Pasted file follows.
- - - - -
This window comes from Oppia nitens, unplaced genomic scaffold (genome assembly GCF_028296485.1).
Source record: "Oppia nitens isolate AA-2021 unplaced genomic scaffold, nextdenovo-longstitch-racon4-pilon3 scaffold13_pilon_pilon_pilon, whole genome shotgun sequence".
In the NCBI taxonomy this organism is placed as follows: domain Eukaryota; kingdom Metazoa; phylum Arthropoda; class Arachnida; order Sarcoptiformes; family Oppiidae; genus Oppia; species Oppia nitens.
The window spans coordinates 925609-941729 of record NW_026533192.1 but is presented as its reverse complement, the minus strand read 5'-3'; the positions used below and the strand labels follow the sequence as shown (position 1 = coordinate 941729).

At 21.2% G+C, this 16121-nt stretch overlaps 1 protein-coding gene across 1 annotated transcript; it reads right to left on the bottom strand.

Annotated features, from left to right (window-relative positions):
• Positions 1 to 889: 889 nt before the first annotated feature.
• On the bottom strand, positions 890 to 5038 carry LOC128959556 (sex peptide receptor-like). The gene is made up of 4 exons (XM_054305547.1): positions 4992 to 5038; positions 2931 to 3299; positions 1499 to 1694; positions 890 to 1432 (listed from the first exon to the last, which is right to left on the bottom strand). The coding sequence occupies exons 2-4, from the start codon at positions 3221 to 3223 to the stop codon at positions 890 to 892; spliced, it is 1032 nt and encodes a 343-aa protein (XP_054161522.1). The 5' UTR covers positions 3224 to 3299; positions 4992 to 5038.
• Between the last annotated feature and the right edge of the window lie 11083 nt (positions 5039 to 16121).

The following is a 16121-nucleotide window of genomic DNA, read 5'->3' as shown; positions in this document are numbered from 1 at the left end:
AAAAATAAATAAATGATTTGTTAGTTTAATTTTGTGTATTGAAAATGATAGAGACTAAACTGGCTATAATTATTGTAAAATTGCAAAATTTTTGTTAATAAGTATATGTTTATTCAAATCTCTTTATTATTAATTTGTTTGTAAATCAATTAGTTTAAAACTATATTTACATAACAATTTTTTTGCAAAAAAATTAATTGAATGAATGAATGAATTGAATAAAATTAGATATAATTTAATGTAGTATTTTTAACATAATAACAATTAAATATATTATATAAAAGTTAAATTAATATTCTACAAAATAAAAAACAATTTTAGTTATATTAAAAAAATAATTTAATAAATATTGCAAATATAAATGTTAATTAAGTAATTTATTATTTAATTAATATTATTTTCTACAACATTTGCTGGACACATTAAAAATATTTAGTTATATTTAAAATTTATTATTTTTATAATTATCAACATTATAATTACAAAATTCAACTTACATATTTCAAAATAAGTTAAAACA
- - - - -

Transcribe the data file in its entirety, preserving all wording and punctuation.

This window comes from Oppia nitens, unplaced genomic scaffold (genome assembly GCF_028296485.1).
Source record: "Oppia nitens isolate AA-2021 unplaced genomic scaffold, nextdenovo-longstitch-racon4-pilon3 scaffold13_pilon_pilon_pilon, whole genome shotgun sequence".
In the NCBI taxonomy this organism is placed as follows: domain Eukaryota; kingdom Metazoa; phylum Arthropoda; class Arachnida; order Sarcoptiformes; family Oppiidae; genus Oppia; species Oppia nitens.
The window spans coordinates 925609-941729 of record NW_026533192.1 but is presented as its reverse complement, the minus strand read 5'-3'; the positions used below and the strand labels follow the sequence as shown (position 1 = coordinate 941729).

At 21.2% G+C, this 16121-nt stretch overlaps 1 protein-coding gene across 1 annotated transcript; it reads right to left on the bottom strand.

Annotated features, from left to right (window-relative positions):
• Positions 1 to 889: 889 nt before the first annotated feature.
• On the bottom strand, positions 890 to 5038 carry LOC128959556 (sex peptide receptor-like). The gene is made up of 4 exons (XM_054305547.1): positions 4992 to 5038; positions 2931 to 3299; positions 1499 to 1694; positions 890 to 1432 (listed from the first exon to the last, which is right to left on the bottom strand). The coding sequence occupies exons 2-4, from the start codon at positions 3221 to 3223 to the stop codon at positions 890 to 892; spliced, it is 1032 nt and encodes a 343-aa protein (XP_054161522.1). The 5' UTR covers positions 3224 to 3299; positions 4992 to 5038.
• Between the last annotated feature and the right edge of the window lie 11083 nt (positions 5039 to 16121).

The following is a 16121-nucleotide window of genomic DNA, read 5'->3' as shown; positions in this document are numbered from 1 at the left end:
AAAAATAAATAAATGATTTGTTAGTTTAATTTTGTGTATTGAAAATGATAGAGACTAAACTGGCTATAATTATTGTAAAATTGCAAAATTTTTGTTAATAAGTATATGTTTATTCAAATCTCTTTATTATTAATTTGTTTGTAAATCAATTAGTTTAAAACTATATTTACATAACAATTTTTTTGCAAAAAAATTAATTGAATGAATGAATGAATTGAATAAAATTAGATATAATTTAATGTAGTATTTTTAACATAATAACAATTAAATATATTATATAAAAGTTAAATTAATATTCTACAAAATAAAAAACAATTTTAGTTATATTAAAAAAATAATTTAATAAATATTGCAAATATAAATGTTAATTAAGTAATTTATTATTTAATTAATATTATTTTCTACAACATTTGCTGGACACATTAAAAATATTTAGTTATATTTAAAATTTATTATTTTTATAATTATCAACATTATAATTACAAAATTCAACTTACATATTTCAAAATAAGTTAAAACA